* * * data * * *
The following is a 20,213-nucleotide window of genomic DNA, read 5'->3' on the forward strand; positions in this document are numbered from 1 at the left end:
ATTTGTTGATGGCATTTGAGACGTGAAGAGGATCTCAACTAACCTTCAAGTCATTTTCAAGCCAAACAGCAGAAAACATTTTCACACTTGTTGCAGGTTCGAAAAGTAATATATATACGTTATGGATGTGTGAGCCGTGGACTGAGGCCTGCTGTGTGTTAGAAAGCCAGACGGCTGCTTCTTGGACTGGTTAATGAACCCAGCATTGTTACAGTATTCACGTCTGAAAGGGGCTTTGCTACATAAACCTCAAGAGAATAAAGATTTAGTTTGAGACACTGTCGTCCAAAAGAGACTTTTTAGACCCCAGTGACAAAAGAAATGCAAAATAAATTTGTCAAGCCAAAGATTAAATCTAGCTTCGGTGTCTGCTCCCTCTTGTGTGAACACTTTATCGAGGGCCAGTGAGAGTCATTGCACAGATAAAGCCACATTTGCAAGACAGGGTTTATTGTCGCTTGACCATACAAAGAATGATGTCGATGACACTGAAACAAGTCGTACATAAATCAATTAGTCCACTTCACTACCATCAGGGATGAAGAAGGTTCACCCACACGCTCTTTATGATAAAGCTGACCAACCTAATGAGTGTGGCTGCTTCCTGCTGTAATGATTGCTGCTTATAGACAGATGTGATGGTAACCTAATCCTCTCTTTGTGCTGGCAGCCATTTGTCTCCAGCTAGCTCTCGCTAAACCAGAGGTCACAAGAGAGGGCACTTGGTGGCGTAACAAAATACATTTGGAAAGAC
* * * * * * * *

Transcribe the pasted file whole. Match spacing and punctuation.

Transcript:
The following is a 20,213-nucleotide window of genomic DNA, read 5'->3' on the forward strand; positions in this document are numbered from 1 at the left end:
ATTTGTTGATGGCATTTGAGACGTGAAGAGGATCTCAACTAACCTTCAAGTCATTTTCAAGCCAAACAGCAGAAAACATTTTCACACTTGTTGCAGGTTCGAAAAGTAATATATATACGTTATGGATGTGTGAGCCGTGGACTGAGGCCTGCTGTGTGTTAGAAAGCCAGACGGCTGCTTCTTGGACTGGTTAATGAACCCAGCATTGTTACAGTATTCACGTCTGAAAGGGGCTTTGCTACATAAACCTCAAGAGAATAAAGATTTAGTTTGAGACACTGTCGTCCAAAAGAGACTTTTTAGACCCCAGTGACAAAAGAAATGCAAAATAAATTTGTCAAGCCAAAGATTAAATCTAGCTTCGGTGTCTGCTCCCTCTTGTGTGAACACTTTATCGAGGGCCAGTGAGAGTCATTGCACAGATAAAGCCACATTTGCAAGACAGGGTTTATTGTCGCTTGACCATACAAAGAATGATGTCGATGACACTGAAACAAGTCGTACATAAATCAATTAGTCCACTTCACTACCATCAGGGATGAAGAAGGTTCACCCACACGCTCTTTATGATAAAGCTGACCAACCTAATGAGTGTGGCTGCTTCCTGCTGTAATGATTGCTGCTTATAGACAGATGTGATGGTAACCTAATCCTCTCTTTGTGCTGGCAGCCATTTGTCTCCAGCTAGCTCTCGCTAAACCAGAGGTCACAAGAGAGGGCACTTGGTGGCGTAACAAAATACATTTGGAAAGAC